The National Council of Teachers of Mathematics has released a statement cautioning states and districts that allowing computer science courses to substitute for a high school math course could “undermine students’ mathematics preparation.” There’s growing consensus that computer science has become an essential skill for college and the workforce. The president has voiced his support for the subject recently and state and local leaders have committed to bringing computer science to their K-12 schools. As of now, about 28 states allow computer science to count as a math or science credit toward high school graduation. The number of states with such policies has increased quickly over the last several years, in part because groups like Code.org have advocated for computer science to be recognized as a core academic subject. But Diane Briars, the president of NCTM, says this can be a bad move in states that only require students to take two mathematics courses to graduate. “If you have a four-course requirement that started with Algebra I or its equivalent, then having a computer science count as a fourth-year requirement would make lot of sense,” she said in an interview. “When you only have a two-course requirement, that’s a minimum mathematics requirement. In that case, allowing computer science to substitute for a mathematics course would really undermine students’ mathematics preparation very seriously.” **California Should Be Wary:** Just four states have two-course math requirements for high school graduation, according to the Education Commission of the States—they are Alaska, California, Maine, and Montana. Of those, only California allows students to use a computer science course for a math or science requirement. But as Jennifer Dounay Zinth, the director of high school for ECS, notes, state graduation requirements are a floor, and districts can set additional requirements beyond them. “So it’s not clear how many districts in these four states actually require only two units of math for graduation,” she said. Some states have considered allowing computer science to count as a foreign language requirement instead, saying coding is a language. However, those proposals have received pushback from both the foreign language and computer science communities. Perhaps the best course of action, said Briars, is to add computer science as its own requirement—a move many say has scheduling barriers. “In thinking through these issues, while we’re very supportive of including computer science in curriculum, we want to make sure it’s done in a way that doesn’t have unintended consequences for students,” she said. Read more here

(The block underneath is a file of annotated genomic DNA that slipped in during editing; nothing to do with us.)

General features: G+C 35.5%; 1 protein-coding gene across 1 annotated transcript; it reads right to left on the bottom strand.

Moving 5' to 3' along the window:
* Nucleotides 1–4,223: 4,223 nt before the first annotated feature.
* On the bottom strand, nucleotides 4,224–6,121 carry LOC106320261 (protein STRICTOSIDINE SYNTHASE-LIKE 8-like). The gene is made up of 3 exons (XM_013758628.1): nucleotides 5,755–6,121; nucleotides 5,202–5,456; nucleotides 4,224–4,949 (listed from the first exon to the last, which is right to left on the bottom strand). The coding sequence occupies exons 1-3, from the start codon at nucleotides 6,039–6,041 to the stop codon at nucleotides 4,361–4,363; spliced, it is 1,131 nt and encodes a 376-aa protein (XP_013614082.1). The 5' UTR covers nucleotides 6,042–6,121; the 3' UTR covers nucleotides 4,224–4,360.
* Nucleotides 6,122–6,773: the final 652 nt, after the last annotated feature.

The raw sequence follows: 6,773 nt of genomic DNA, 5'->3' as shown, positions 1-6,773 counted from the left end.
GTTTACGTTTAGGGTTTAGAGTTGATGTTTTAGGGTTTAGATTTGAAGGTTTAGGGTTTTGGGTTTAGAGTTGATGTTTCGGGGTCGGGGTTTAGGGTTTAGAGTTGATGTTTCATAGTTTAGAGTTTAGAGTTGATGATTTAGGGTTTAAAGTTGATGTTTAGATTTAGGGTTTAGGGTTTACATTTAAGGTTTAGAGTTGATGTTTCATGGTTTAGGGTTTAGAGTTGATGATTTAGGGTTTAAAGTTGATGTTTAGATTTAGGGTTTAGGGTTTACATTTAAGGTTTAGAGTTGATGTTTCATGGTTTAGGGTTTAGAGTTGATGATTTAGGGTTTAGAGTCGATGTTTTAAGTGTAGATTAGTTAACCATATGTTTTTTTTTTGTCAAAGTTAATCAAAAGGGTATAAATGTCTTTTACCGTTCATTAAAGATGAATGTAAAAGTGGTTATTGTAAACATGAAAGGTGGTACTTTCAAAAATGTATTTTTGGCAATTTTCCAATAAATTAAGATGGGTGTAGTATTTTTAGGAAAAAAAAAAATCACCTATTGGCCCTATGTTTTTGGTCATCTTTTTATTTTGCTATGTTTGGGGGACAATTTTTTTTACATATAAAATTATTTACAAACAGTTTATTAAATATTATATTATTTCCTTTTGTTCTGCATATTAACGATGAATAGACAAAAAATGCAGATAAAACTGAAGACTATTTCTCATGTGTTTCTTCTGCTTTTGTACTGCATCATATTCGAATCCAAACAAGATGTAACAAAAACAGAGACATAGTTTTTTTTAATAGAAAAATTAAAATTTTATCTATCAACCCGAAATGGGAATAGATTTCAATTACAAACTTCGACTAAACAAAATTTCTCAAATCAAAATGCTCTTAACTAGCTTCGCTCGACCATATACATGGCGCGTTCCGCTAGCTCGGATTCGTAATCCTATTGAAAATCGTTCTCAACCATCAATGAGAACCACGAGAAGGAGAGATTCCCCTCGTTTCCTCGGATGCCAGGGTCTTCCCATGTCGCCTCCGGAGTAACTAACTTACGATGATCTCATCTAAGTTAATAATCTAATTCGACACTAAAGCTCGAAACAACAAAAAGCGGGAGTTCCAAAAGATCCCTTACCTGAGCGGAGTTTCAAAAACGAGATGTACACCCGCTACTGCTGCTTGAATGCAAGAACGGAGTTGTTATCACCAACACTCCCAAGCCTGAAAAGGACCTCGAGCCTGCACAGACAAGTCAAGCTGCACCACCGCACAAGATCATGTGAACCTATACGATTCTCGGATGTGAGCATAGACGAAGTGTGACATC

# Math Teachers Group Questions Allowing Computer Science to Count as Math Credit

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I guess some folks have already forgotten that computer science was originally considered a branch of mathematics. In fact, teaching students trigonometry and other fundamental concepts might very well be much more easily accomplished in a computer science class where results can be demonstrated less abstractly than it could be just on paper—one example might be a simple graphical program in a language like Processing that demonstrates applications of simple trig concepts. Why not use computer science as a tool to teach math to students?

I agree, as I teach math and even math to at-risk learners, sometimes the tools and concepts behind Computer Science can be used. Even for high even math learners it is a way to “feel” the math. Hey Geoff, if you are interested, I would be interested in your feedback on a proposal for a hybrid Computer Science/Math class I was thinking about and started a proposal on. If you have time, I’ll send you the PowerPoint that I started developing to propose the concept.